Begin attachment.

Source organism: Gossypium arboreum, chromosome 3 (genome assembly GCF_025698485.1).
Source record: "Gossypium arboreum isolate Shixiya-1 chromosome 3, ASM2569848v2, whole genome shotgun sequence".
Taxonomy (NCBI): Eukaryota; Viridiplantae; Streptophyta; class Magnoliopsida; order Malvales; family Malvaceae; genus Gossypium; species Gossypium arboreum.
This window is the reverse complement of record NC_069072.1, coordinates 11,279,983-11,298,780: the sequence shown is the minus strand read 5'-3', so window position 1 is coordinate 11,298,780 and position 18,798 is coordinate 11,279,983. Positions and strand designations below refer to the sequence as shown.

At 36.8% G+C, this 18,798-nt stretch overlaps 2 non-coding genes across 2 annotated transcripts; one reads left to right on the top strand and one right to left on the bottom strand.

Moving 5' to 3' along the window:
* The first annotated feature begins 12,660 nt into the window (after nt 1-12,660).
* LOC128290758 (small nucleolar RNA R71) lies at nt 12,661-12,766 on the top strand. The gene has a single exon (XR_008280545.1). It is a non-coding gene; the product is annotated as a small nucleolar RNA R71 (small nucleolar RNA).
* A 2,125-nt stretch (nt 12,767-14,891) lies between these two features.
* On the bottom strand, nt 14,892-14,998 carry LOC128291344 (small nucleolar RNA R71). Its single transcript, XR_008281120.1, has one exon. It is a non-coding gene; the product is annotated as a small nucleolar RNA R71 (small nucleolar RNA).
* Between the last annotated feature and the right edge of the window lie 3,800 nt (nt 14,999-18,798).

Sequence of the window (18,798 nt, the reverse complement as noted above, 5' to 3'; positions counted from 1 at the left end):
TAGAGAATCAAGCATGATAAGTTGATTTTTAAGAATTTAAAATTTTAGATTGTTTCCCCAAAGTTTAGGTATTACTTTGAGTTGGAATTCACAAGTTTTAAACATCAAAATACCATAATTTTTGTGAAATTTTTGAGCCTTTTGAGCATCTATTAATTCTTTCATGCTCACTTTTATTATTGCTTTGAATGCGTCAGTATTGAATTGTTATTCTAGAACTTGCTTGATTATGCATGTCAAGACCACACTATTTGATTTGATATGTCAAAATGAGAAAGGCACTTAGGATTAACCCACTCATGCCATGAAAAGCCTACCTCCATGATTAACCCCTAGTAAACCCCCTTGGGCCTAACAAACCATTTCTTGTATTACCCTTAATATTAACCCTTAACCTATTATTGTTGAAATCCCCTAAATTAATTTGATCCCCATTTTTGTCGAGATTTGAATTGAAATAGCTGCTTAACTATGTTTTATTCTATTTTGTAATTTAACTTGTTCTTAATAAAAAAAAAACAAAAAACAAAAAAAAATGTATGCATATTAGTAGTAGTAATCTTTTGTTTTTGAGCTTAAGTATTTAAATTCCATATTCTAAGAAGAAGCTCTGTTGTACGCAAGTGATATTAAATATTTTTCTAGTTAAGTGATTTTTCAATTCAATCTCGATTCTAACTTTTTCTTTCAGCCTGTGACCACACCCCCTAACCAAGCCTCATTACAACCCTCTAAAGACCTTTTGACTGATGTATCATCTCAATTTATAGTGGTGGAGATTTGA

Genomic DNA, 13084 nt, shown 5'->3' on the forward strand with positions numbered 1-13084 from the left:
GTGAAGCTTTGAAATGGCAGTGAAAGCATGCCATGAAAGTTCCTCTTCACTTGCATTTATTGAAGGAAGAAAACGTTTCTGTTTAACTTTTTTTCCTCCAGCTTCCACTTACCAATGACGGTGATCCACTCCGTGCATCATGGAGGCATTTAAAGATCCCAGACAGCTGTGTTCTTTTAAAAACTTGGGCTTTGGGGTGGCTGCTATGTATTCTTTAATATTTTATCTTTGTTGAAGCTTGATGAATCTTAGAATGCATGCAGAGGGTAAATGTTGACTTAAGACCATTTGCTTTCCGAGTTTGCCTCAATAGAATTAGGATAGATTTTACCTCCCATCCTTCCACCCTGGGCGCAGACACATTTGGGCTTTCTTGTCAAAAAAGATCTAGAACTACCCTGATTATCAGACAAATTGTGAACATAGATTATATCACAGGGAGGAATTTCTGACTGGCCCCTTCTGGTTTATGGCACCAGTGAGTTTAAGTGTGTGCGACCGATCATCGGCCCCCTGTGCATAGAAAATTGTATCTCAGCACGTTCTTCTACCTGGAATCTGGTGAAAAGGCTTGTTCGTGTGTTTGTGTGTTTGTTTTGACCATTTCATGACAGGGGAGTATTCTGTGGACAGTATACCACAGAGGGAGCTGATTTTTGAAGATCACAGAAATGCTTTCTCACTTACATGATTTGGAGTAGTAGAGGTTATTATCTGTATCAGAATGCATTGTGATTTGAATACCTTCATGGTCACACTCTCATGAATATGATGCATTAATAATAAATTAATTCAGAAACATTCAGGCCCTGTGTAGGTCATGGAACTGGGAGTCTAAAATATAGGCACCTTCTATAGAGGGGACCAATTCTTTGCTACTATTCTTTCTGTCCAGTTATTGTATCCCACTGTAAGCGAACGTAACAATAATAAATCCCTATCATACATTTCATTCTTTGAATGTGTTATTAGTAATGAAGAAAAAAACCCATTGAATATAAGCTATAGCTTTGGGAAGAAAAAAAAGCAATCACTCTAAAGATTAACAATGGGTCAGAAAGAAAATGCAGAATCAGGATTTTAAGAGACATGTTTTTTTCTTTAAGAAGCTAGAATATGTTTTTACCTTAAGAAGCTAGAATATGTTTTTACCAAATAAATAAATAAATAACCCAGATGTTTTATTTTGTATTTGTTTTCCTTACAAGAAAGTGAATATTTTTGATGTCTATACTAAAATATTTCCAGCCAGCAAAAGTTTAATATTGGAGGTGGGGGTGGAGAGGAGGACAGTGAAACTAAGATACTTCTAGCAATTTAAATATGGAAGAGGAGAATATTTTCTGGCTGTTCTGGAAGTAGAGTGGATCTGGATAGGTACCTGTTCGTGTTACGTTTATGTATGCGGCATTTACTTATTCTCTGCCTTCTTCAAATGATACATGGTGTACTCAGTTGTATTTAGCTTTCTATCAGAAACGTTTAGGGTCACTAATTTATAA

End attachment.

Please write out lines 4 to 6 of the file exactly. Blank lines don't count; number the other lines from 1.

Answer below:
This window is the reverse complement of record NC_069072.1, coordinates 11,279,983-11,298,780: the sequence shown is the minus strand read 5'-3', so window position 1 is coordinate 11,298,780 and position 18,798 is coordinate 11,279,983. Positions and strand designations below refer to the sequence as shown.

At 36.8% G+C, this 18,798-nt stretch overlaps 2 non-coding genes across 2 annotated transcripts; one reads left to right on the top strand and one right to left on the bottom strand.

Moving 5' to 3' along the window: